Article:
Her observations brought logical conclusions. “The majority of women, over 80%, are in prison on short sentences of less than 12 months for non-violent offences. A good proportion of these women are mothers. The annual cost per prison place for a woman is more than £56,000, yet intensive community orders cost less than a third of that and evidence shows they have more impact on reducing reoffending. It makes no economic sense to keep women in prison who present no threat of harm to others. Prison often exacerbates the problems these women were facing before they were sent away. The lack of co-ordinated governmental thinking on this is perpetuating the problems and doing nothing to lower costs or re-offending, which costs a staggering £9bn or £10bn a year.”

Her grasp of the facts is startling. But how are politicians and decision-makers to be persuaded that changes are necessary and beneficial?

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Opinion:

The big question is, are prisons a relic from the middle ages, that have no place in the lower levels of offending?

Do they in fact serve the needs of today’s society?

The revenge paradigm is driven by people’s need to seek retribution. There are many crimes that attract prison sentences, but many of them should not.

Take for example a mother that kills or abandons her new born baby, this is a mental disturbance, not a crime. But we send her off to prison as a need to demonstrate our disgust at her ‘crime’. Treatments for this type of mental disturbance in prisons is woefully inadequate and she is eventually released with exactly the same condition as before. Society has gained absolutely nothing.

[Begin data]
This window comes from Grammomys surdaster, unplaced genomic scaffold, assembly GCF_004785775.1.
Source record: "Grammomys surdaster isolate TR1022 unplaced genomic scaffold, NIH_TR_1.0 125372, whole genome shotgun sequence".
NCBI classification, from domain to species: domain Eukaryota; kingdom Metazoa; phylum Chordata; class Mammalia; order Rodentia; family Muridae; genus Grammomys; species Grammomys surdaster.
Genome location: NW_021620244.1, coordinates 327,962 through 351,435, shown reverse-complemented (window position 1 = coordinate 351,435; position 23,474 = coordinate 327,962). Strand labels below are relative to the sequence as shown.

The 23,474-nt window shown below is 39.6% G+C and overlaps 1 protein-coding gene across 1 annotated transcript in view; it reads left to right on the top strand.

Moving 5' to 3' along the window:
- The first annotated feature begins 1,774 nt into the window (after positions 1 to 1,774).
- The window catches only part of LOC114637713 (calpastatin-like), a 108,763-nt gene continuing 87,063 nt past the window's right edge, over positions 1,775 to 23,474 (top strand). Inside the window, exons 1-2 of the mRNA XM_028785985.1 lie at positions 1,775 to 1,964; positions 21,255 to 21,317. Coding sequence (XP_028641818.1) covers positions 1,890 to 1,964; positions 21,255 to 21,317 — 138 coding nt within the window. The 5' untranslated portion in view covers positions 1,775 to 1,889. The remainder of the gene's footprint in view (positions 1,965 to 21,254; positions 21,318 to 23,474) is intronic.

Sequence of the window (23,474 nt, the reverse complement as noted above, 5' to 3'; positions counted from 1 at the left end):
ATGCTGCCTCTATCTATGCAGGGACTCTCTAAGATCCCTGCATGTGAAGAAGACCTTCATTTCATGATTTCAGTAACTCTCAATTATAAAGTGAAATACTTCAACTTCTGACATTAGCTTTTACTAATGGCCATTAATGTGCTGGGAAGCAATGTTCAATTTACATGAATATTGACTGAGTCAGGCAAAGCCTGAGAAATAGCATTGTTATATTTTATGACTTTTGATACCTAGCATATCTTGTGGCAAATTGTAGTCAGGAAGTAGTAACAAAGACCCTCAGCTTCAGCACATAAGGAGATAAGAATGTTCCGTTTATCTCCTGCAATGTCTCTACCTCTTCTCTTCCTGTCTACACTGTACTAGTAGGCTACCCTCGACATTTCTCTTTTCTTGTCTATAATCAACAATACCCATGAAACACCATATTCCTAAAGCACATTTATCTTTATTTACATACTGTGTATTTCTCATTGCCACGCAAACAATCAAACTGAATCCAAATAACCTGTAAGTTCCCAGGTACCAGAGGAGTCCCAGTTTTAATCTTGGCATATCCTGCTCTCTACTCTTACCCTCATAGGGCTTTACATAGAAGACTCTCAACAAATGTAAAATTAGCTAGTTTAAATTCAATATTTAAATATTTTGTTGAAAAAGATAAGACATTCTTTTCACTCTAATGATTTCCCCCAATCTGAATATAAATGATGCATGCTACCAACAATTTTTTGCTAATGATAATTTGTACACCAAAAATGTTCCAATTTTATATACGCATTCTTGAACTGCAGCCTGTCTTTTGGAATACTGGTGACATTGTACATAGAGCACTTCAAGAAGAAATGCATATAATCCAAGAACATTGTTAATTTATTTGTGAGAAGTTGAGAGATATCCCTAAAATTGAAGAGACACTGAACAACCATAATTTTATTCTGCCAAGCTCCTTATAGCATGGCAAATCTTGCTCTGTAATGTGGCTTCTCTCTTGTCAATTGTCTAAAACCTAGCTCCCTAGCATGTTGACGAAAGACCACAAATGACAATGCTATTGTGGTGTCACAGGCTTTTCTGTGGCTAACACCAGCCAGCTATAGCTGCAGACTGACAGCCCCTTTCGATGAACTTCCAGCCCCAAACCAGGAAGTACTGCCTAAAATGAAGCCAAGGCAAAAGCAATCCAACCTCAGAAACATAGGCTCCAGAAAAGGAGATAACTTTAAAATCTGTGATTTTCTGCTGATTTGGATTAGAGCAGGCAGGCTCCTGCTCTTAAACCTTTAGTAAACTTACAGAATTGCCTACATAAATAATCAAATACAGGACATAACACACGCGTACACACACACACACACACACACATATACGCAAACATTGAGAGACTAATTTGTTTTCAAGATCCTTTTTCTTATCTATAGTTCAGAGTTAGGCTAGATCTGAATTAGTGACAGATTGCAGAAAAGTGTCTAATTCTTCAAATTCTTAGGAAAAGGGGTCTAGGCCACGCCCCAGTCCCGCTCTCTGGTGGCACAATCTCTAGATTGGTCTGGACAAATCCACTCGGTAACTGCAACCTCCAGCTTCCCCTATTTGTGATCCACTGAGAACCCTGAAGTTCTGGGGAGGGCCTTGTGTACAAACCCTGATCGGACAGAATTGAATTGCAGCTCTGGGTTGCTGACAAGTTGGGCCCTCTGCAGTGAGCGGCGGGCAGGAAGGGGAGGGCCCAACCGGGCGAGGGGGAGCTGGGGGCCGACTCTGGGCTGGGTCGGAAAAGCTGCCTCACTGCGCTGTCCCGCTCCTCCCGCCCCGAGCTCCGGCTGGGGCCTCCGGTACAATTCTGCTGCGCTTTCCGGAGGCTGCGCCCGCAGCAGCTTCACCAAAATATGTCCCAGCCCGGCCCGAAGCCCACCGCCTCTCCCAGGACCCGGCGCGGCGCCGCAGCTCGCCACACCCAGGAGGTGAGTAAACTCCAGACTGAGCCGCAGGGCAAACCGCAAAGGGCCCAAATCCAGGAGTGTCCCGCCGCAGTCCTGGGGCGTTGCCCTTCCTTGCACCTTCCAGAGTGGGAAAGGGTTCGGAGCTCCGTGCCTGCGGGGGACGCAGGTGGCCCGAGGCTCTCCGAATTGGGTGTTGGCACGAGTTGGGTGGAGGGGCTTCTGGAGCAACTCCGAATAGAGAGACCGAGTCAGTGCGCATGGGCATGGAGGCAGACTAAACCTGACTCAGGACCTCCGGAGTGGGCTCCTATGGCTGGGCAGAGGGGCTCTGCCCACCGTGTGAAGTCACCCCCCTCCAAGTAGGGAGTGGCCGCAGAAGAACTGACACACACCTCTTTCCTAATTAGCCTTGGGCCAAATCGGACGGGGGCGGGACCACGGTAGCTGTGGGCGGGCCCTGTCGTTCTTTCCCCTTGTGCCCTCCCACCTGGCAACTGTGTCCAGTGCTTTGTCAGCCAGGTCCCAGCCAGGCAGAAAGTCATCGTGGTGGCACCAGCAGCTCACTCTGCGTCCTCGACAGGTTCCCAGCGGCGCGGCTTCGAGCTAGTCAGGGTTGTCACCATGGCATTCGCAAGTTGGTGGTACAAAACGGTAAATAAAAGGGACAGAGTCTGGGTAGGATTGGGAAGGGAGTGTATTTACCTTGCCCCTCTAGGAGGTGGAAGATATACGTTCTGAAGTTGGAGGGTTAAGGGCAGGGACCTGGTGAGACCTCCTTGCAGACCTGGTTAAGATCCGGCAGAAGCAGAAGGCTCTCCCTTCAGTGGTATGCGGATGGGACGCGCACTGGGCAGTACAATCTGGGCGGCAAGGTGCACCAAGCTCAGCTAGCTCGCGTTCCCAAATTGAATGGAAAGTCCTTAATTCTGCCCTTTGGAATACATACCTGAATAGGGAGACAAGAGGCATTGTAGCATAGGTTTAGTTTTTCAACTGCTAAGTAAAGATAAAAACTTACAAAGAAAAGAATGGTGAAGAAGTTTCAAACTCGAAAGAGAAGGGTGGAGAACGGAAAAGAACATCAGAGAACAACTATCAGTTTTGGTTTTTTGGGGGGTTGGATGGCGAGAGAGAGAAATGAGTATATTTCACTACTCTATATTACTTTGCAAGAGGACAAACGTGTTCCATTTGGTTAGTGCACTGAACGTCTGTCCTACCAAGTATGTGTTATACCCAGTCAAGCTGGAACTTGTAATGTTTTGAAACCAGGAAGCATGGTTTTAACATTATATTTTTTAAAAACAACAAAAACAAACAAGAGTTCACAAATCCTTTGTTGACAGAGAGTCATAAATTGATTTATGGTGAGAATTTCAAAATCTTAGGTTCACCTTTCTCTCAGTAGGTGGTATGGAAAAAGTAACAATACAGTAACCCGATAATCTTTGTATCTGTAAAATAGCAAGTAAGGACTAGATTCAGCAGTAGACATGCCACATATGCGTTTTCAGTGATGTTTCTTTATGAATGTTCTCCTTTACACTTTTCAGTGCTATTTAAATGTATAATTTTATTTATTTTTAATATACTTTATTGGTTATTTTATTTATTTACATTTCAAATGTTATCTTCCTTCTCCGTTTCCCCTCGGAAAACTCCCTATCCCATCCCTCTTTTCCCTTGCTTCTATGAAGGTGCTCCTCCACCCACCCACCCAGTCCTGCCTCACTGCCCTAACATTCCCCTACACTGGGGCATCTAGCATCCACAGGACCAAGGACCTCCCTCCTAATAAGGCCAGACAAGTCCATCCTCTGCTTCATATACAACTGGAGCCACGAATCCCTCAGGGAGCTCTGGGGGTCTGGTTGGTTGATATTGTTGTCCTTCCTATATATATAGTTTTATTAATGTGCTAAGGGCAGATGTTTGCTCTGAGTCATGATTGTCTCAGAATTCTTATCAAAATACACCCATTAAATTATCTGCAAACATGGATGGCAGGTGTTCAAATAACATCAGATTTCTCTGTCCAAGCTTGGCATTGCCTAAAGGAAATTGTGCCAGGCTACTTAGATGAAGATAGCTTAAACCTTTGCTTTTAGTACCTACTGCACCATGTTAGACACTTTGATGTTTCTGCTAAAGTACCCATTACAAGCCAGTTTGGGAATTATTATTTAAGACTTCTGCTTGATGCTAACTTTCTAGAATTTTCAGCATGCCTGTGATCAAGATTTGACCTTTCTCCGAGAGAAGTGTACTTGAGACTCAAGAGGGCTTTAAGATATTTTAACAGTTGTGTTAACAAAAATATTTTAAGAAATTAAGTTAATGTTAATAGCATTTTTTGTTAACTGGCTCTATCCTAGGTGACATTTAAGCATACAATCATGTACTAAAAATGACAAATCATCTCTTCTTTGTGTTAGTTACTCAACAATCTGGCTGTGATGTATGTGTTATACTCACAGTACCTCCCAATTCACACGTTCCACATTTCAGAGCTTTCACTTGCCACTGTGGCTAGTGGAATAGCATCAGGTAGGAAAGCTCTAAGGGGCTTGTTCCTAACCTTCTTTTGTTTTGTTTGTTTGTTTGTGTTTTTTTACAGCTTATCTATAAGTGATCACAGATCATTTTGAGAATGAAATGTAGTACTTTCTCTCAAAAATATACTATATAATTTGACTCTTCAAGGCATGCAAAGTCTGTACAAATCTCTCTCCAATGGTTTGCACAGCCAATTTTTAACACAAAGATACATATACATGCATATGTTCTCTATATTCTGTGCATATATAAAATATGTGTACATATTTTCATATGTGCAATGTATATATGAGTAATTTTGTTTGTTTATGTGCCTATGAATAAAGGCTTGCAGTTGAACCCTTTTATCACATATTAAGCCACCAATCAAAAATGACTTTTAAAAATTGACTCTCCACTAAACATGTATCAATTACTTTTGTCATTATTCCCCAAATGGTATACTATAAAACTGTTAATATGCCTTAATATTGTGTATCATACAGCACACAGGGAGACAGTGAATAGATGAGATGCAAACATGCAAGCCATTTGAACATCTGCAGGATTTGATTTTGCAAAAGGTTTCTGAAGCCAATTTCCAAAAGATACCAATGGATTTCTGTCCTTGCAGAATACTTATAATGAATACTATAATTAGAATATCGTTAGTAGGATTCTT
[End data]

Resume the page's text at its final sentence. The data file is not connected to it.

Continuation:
This is just one instance of many ‘crimes’ that makes prison a farce.

If society wants to be civilised, then we have to look at alternatives. But we don’t, we don’t want to; they’re just thrown in the ‘too hard’ basket and forgotten.

Dear Christine

Today on The Persecution of Mildred Dunlap: A father, who learned that his daughter disowned his grandson because he was gay, responded in the most amazing way.

Dear Christine,

I’m disappointed in you as a daughter. You’re correct that we have a “shame in the family”, but mistaken about what it is. Kicking Chad out of your home simply because he told you he was gay is the real “abomination” here. A parent disowning her child is what goes “against nature.” The only intelligent thing I heard you saying in all this was that “you didn’t raise your son to be gay.” Of course you didn’t. He was born this way and didn’t chase it any more than he being left-handed. You however, have made a choice of being hurtful, narrow-minded and backward. So, while we are in the business of disowning our children, I think I’ll take this moment to say goodbye to you. I now have a fabulous (as the gays put it) grandson to raise, and I don’t have time for heart-less B-word of a daughter. If you find your heart, give us a call. – Dad.

Check the link above for an awesome post based on this letter.